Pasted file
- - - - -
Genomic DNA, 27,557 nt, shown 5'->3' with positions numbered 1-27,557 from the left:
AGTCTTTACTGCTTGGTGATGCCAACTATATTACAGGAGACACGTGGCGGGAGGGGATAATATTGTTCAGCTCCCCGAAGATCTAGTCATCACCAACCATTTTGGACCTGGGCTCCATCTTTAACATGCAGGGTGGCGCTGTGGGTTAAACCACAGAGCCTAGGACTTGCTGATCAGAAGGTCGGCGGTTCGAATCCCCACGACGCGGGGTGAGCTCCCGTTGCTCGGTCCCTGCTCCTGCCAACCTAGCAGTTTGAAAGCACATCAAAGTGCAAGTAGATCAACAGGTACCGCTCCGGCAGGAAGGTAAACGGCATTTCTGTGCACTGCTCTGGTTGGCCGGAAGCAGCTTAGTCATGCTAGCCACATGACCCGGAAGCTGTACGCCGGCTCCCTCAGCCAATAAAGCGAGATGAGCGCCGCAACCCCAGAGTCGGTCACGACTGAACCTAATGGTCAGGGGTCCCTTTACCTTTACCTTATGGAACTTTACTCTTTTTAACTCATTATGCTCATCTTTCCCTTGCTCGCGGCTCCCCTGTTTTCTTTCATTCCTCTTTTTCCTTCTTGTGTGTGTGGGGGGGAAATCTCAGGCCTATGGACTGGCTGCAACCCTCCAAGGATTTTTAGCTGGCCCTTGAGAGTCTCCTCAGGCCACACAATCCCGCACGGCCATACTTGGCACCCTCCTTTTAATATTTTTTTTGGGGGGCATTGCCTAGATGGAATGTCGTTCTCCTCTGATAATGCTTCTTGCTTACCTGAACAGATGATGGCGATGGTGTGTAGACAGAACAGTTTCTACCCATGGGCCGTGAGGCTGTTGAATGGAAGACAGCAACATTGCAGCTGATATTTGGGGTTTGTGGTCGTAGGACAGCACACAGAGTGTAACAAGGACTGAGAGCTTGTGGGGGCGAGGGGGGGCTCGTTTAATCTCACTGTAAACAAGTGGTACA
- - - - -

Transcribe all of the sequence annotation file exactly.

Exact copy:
Genomic DNA, 27,557 nt, shown 5'->3' with positions numbered 1-27,557 from the left:
AGTCTTTACTGCTTGGTGATGCCAACTATATTACAGGAGACACGTGGCGGGAGGGGATAATATTGTTCAGCTCCCCGAAGATCTAGTCATCACCAACCATTTTGGACCTGGGCTCCATCTTTAACATGCAGGGTGGCGCTGTGGGTTAAACCACAGAGCCTAGGACTTGCTGATCAGAAGGTCGGCGGTTCGAATCCCCACGACGCGGGGTGAGCTCCCGTTGCTCGGTCCCTGCTCCTGCCAACCTAGCAGTTTGAAAGCACATCAAAGTGCAAGTAGATCAACAGGTACCGCTCCGGCAGGAAGGTAAACGGCATTTCTGTGCACTGCTCTGGTTGGCCGGAAGCAGCTTAGTCATGCTAGCCACATGACCCGGAAGCTGTACGCCGGCTCCCTCAGCCAATAAAGCGAGATGAGCGCCGCAACCCCAGAGTCGGTCACGACTGAACCTAATGGTCAGGGGTCCCTTTACCTTTACCTTATGGAACTTTACTCTTTTTAACTCATTATGCTCATCTTTCCCTTGCTCGCGGCTCCCCTGTTTTCTTTCATTCCTCTTTTTCCTTCTTGTGTGTGTGGGGGGGAAATCTCAGGCCTATGGACTGGCTGCAACCCTCCAAGGATTTTTAGCTGGCCCTTGAGAGTCTCCTCAGGCCACACAATCCCGCACGGCCATACTTGGCACCCTCCTTTTAATATTTTTTTTGGGGGGCATTGCCTAGATGGAATGTCGTTCTCCTCTGATAATGCTTCTTGCTTACCTGAACAGATGATGGCGATGGTGTGTAGACAGAACAGTTTCTACCCATGGGCCGTGAGGCTGTTGAATGGAAGACAGCAACATTGCAGCTGATATTTGGGGTTTGTGGTCGTAGGACAGCACACAGAGTGTAACAAGGACTGAGAGCTTGTGGGGGCGAGGGGGGGCTCGTTTAATCTCACTGTAAACAAGTGGTACA